morpheme


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Related to morpheme: free morpheme

mor·pheme

(mōr'fēm),
The smallest linguistic unit with a meaning.
[G. morphē, form + -eme, from phoneme, G. phēmē, utterance]

morpheme

The smallest semantically meaningful unit of a spoken language (words, prefixes or suffixes) that have discrete meanings. The formal study of morphemes is termed morphology.

morpheme

(mor'fem)
The smallest meaningful grammatical unit in a language (e.g., the s in “beds”).
See: phoneme

morpheme

The smallest element of speech that conveys either factual or grammatical information. Compare with phoneme which is a speech sound that serves to distinguish one word from another.
References in periodicals archive ?
Although the formation of deverbal nouns with a dental suffix is identified by Pilch as conveying i-mutation (m[??]g[??] "ambition" < magan "to be able"), the vast majority of derivational processes presenting i-mutation can be included under the general heading of zero derivation (or derivation without derivational morphemes).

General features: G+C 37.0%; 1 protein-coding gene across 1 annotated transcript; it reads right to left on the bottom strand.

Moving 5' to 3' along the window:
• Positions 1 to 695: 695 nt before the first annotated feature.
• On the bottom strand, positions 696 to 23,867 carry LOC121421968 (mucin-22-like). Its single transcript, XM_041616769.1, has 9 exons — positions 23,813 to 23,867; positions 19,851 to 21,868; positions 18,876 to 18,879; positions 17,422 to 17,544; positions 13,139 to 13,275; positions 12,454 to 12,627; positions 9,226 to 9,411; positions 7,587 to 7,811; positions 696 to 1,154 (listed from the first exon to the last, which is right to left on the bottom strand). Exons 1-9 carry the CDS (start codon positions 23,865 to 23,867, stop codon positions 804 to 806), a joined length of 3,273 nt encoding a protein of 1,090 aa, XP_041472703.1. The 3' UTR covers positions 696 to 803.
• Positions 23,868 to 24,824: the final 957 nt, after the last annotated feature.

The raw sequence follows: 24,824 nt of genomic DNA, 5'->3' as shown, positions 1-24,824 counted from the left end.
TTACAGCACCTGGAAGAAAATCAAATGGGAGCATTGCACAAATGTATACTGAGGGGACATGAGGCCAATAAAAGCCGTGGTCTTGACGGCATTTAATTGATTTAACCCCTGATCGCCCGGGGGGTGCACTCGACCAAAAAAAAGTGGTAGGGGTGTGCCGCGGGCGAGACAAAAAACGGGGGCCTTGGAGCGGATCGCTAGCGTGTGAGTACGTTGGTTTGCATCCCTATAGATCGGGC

Some of the morphemes above can in fact appear as orthographic words as abbreviations of words in which they would otherwise be prefixes, for instance hyper(active), homo(sexual), trans(sexual).
Then the algorithm starts checking the remaining character string against the morpheme list.
Also missing from this work, but present in the Hurrian grammars, is a short index of morphemes (derivational and grammatical), which would be very useful.
Statistics-based morpheme combinations attempts to reduce the LM complexity by concatenating selected morpheme pairs automatically, although the size of the lexicon might increase.
In generalizabilidade, legalizabilidade, the segment--al may function inside Pattern 1, as legal 'legal' and geral 'general' are adjectives where--al is recognizable, not as a derivational morpheme, but through semantics and syntax.
It is a bound morpheme uniting two segments in derivational operations e.g.
In short: -je-and -s(e)- are variants of the same morpheme in different contexts.
[[C.sub.[alpha]]].sub.[mu]][C.sub.[alpha]] [right arrow] [C:.sub.[alpha]] - long consonants are found at the morpheme boundary between a consonant-final lexical stem or suffix and a suffix or enclitic beginning with the same consonant.
A pure vowel is long and tense if followed by a single consonant letter in the same morpheme, and is short and lax if followed by two or more consonant letters in the same morpheme.
of Items Inflected 7 Suffixes Derivational 8 Suffixes Morpheme Juncture 5 Schwa Vowels Homophone 7 Greek and 7 Latin Roots Assimilated 7 Prefixes Subscale 41 Items (n) Table 4.
* Recognise and know how to use morphemes in word families for example 'play' in 'played' and 'playing' * Manipulate sounds in spoken words including phoneme deletion and substitution.